Finally, for the system to work, you need to explicitly state that the players will gain y XP for completing x quest. Also, make sure to remind them of their current quest cards at the beginning of every session, so they know what their priorities are.

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    – V2Blast
    Mar 12, 2019 at 6:18

Throw fewer monsters and more non-combat challenges at them.

Sure, with enough ingenuity, players might try to brute force their way through, for instance, the castle gates by killing the guards, but if they were to do so, they'd probably get a hefty bounty on their heads and the king wouldn't dare talk to them. Anyway, I digress.

D&D has a lot of mechanics for out-of-combat interaction, which is where the story is. If you end up spending the overwhelming majority of your time killing things (especially since an encounter usually takes at least 20 minutes), it's no wonder your players will lose track of the story.

Intertwine combat with the surrounding world. I think we often, as DMs, compartmentalize combat and story, but if you take the approach that the bandits have lives outside of thievery and make real and lasting consequences for what happens in combat (e.g. bounties, people avenging their wanton murder, callbacks to previous battles, etc...), players might put some more thought into the world and its story. Combat is an interaction and has just as much potential for story as anything else.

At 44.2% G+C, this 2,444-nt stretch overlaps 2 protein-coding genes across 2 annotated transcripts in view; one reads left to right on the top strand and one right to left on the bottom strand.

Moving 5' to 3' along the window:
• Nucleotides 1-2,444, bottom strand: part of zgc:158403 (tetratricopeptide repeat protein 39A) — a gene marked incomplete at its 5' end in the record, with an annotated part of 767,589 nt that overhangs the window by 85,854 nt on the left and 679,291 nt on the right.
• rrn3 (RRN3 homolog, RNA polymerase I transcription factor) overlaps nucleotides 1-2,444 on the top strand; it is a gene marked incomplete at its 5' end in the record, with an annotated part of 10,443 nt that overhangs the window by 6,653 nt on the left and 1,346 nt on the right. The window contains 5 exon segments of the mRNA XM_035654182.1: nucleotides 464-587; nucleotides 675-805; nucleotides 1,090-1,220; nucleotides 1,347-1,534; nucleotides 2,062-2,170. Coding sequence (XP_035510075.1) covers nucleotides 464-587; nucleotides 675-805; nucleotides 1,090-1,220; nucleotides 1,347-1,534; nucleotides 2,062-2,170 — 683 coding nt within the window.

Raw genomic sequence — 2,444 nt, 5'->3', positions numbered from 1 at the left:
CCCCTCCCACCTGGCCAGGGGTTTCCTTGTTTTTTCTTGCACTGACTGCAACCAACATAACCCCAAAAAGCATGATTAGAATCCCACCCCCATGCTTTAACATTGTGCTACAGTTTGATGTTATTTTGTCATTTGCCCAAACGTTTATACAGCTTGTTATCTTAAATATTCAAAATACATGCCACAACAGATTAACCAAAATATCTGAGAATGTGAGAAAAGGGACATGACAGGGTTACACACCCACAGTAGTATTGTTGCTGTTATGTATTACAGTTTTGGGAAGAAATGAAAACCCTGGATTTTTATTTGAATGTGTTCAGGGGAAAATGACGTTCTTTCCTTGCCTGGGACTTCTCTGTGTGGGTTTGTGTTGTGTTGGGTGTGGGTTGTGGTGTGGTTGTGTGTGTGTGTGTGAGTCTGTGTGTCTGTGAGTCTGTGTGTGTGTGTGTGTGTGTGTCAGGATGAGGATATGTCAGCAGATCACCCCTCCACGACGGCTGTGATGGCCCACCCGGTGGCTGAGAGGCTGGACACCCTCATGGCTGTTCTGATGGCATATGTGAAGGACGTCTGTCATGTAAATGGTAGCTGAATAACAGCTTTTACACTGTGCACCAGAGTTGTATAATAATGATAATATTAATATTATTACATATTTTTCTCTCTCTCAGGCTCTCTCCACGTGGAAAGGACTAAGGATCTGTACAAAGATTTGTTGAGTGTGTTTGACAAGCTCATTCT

It's also possible that you have the type of players who just like combat and killing things. You might be better off finding players who are more interested in story and less interested in combat.


Lure them to the quest by the things they are interested in. If what they want are to flex their muscles and have a good fight, have a super easy encounter (small raid party) where they are, to let them know that a good fight or loot awaits them at location X, where you want them to be for other reasons.

  • \$\begingroup\$ Hello and welcome! You can take the tour as an introduction to the site. This answer could probably benefit from elaborating on why and how well this works. Explaining your experience with methods could also help (see this meta for more information). Thank you for contributing and happy gaming! \$\endgroup\$
    – Sdjz
    Mar 12, 2019 at 14:50